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AHDB Pig Market Weekly

20 November 2014

AHDB Pig Market Weekly - 20 November 2014AHDB Pig Market Weekly - 20 November 2014


Has the Link Between UK and EU Pig Prices Been Broken?

This year, the gap between UK and EU pig prices has risen to unprecedented levels. This might have been expected to lead to a surge in pig meat imports but they were only up 4% in the first three quarters of the year. It might also have led to a fall in exports as they struggled to compete on price; in fact, exports are up 11% for the year to date. So is the UK market now immune to developments in the rest of the EU?

New AHDB/BPEX analysis shows that the relationship between the EU-UK pig price gap and UK pork import levels has largely broken down since 2007. However, until this year, UK prices have broadly tracked EU prices, suggesting the UK market was responding to EU prices in a way which ensured that import levels didn’t alter. That now seems to have changed too. This can probably be attributed to retailers’ response to the horse meat revelations of early 2013, which led to increased commitment to sourcing pig meat from the UK. UK pork exports also now appear to have little relationship to pig price levels relative to the EU.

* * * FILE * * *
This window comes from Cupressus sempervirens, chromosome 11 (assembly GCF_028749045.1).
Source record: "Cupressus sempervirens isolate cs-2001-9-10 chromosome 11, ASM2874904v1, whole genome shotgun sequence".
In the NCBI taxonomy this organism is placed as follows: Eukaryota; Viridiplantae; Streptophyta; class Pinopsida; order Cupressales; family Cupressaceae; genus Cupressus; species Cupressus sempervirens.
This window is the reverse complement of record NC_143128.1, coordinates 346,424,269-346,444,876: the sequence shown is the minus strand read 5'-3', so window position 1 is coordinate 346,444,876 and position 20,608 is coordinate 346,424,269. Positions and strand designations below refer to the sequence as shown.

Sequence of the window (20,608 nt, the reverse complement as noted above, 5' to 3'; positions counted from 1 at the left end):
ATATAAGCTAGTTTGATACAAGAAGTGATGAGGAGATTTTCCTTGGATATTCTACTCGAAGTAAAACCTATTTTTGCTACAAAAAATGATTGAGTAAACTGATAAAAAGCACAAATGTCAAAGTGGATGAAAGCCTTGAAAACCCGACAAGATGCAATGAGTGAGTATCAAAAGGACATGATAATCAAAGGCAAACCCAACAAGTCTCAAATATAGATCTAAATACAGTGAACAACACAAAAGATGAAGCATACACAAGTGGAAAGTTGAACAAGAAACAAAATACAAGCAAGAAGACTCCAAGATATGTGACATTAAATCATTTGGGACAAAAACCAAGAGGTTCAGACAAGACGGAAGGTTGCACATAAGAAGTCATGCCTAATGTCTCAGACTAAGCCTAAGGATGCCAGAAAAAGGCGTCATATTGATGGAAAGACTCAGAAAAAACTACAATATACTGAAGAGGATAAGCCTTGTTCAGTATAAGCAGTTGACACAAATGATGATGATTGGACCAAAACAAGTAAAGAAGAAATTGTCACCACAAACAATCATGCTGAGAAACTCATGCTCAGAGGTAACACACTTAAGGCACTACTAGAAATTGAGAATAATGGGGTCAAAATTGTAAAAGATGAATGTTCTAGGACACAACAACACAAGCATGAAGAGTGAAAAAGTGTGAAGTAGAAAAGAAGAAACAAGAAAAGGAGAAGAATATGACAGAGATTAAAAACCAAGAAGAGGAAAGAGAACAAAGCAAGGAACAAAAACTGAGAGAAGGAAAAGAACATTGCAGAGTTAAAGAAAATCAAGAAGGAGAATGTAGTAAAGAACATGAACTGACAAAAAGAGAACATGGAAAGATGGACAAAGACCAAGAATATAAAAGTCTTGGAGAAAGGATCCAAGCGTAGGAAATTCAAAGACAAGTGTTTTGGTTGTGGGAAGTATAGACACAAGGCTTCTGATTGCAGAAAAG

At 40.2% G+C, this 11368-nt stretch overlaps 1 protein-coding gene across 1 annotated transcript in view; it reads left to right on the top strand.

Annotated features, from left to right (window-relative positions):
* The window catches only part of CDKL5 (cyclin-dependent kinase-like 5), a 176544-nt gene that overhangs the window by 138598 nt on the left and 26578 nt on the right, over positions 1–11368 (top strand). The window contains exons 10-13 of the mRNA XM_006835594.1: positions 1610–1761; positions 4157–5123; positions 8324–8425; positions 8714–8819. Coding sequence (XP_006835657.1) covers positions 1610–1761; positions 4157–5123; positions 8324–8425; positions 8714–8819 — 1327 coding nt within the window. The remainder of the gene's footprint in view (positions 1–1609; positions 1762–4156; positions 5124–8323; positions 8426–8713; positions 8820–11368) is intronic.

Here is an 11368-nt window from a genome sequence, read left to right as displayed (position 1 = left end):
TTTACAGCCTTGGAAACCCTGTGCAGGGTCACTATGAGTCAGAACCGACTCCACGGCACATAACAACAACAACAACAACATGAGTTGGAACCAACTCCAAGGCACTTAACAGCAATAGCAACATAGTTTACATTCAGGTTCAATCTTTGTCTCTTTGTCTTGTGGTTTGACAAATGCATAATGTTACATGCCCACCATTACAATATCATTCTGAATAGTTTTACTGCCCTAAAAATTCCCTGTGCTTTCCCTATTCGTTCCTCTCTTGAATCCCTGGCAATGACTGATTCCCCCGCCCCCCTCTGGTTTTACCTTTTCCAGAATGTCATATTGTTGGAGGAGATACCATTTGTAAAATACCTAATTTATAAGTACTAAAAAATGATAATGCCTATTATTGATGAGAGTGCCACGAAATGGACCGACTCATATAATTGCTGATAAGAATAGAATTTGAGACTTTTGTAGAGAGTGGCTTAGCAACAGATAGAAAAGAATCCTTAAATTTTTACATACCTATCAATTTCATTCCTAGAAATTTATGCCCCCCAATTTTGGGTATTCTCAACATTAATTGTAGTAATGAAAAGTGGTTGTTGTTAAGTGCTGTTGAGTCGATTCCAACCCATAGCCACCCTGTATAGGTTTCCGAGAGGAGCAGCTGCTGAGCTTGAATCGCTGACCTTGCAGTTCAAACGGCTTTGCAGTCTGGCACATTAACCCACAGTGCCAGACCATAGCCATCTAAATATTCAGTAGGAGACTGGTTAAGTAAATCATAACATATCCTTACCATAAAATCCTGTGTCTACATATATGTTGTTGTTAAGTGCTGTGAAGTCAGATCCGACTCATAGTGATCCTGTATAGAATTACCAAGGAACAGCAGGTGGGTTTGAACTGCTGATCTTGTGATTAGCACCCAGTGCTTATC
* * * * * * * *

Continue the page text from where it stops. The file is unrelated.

The big question now is whether import and export trends will remain immune to the gap between UK and EU prices. For exports, the answer may well be yes – future trends will mainly be driven by demand, particularly from emerging markets in Asia. For imports, the answer is less certain. It will largely depend on how the big pork buyers respond. If their commitment to sourcing from the UK wavers then the price gap will have to close. However, if support for UK pork remains strong then supply and demand on the domestic market will be the key price drivers, with the EU market having only a limited effect.

To read the analysis in more detail, click here.

Producer Share of Retail Price Stable in October